There are many questions and misconceptions about the impact of digital technologies on the future of work. Will robots replace humans? Will digital technologies create a new “digital divide” and increase inequalities between college graduates with easy access to the Internet and everyone else? Will African countries see new opportunities to create jobs, improve incomes, reduce poverty, and move up the development ladder?
These are some of the questions addressed in our new report, The Future of Work in Africa. We believe that African countries can benefit from digital technologies differently than other regions of the world. However, to seize this opportunity to secure a better future for all people on the continent, it is essential to prioritize certain key investments. For example, governments must focus on better designing public policies to promote competition, foster the development of worker and entrepreneurial skills, improve the productivity of informal enterprises, and expand social protection. Under these conditions, firms will have an incentive to do what they do best: invest to create more and better jobs.
See more: Africa Jobs
The limits and promises of digital technologies in sub-Saharan Africa
Digital technology is disrupting many sectors of activity. In manufacturing, financial services, trade and hospitality, this technology is transforming business models and the skills they need. Just look at Amazon and Airbnb, which are leaving traditional retail and hotel businesses far behind. Yet, as the World Development Report 2019 points out, the threats to jobs posed by technology are exaggerated and not the same around the world. Indeed, while industrial jobs are being destroyed in advanced economies, they are being created in parts of East Asia and such jobs remain stable in other parts of the world.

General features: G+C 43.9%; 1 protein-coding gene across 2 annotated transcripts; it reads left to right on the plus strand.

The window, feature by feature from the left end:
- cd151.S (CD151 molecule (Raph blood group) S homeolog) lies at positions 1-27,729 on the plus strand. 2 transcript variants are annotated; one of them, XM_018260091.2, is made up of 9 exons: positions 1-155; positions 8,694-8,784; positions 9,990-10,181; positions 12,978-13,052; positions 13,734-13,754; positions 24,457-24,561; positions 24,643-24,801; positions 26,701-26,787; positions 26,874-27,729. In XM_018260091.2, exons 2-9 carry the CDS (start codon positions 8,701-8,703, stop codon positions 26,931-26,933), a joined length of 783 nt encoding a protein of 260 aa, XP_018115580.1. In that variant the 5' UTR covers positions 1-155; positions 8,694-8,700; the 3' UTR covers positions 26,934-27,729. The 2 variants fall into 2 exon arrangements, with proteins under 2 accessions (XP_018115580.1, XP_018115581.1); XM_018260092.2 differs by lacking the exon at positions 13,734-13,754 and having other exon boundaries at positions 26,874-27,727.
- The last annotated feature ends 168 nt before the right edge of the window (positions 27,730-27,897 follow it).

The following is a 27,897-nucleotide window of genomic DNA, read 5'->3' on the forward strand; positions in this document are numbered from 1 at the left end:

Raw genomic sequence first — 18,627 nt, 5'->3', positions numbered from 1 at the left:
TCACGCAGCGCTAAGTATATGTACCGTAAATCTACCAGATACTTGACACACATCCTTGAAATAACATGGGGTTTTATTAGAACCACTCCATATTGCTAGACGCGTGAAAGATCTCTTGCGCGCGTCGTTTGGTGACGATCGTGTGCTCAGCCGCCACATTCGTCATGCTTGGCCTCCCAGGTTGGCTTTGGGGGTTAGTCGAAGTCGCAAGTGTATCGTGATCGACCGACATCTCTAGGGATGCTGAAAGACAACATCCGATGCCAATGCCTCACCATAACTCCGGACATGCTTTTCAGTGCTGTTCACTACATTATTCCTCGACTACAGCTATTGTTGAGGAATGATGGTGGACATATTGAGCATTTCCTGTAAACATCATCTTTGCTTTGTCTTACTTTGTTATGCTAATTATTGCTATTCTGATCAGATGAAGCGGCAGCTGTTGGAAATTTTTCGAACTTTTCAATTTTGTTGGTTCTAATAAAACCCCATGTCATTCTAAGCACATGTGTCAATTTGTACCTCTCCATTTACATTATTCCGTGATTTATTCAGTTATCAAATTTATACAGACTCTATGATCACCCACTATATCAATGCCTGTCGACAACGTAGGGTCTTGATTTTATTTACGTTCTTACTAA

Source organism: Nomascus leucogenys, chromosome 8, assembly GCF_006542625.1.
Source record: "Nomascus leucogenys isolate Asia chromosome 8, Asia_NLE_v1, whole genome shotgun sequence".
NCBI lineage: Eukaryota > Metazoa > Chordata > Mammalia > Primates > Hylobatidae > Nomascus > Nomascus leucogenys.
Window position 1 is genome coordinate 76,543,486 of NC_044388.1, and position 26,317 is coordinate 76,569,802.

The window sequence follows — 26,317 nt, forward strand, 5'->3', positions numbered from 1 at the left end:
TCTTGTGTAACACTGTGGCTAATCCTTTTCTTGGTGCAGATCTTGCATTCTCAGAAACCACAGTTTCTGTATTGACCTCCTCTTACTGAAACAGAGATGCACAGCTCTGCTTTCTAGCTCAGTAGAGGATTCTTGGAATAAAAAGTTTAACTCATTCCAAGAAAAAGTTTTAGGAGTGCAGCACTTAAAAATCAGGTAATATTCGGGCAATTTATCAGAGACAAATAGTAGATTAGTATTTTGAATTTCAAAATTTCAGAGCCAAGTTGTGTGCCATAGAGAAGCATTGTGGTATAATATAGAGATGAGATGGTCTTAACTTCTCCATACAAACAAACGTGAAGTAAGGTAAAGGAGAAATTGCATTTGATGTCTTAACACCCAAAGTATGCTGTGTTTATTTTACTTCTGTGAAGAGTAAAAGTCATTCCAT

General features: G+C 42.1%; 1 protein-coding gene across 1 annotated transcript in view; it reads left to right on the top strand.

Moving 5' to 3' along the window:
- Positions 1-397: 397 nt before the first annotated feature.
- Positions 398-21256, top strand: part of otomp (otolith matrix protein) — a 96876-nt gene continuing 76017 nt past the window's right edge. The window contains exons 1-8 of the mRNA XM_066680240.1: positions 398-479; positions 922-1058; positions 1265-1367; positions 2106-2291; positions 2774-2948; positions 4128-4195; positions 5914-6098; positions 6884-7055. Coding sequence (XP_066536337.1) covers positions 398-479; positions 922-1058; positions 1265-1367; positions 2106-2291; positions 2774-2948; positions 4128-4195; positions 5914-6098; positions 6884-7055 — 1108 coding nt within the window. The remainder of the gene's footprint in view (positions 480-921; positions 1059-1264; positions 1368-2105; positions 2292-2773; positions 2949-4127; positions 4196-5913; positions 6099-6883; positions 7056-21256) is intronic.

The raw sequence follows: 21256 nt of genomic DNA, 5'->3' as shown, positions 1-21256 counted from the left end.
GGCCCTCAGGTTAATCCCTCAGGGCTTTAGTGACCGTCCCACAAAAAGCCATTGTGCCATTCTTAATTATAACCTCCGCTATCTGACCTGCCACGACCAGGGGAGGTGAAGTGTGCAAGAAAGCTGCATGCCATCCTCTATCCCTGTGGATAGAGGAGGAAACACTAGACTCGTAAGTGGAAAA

Sub-Saharan Africa faces specific challenges that might be expected to limit the positive impacts of digital technology adoption. The level of human capital in African countries is very low for a young and rapidly growing population. In addition, more than 60% of the workforce is made up of ill-prepared adults who still need to work. The informal sector is particularly large in the region and differs from that of other parts of the developing world in its size and composition. The informal sector accounts for nearly 90 percent of total employment, particularly in agriculture, and includes both small and large enterprises. Finally, social protection systems in sub-Saharan Africa are inadequate and inefficient. About eight out of ten Africans have no safety net, no pension plan, and no other social protection system. Yet the disruption of labor markets caused by digital technologies, as well as climate shocks, fragility, accelerating economic integration, and demographic transitions, will create more social protection needs.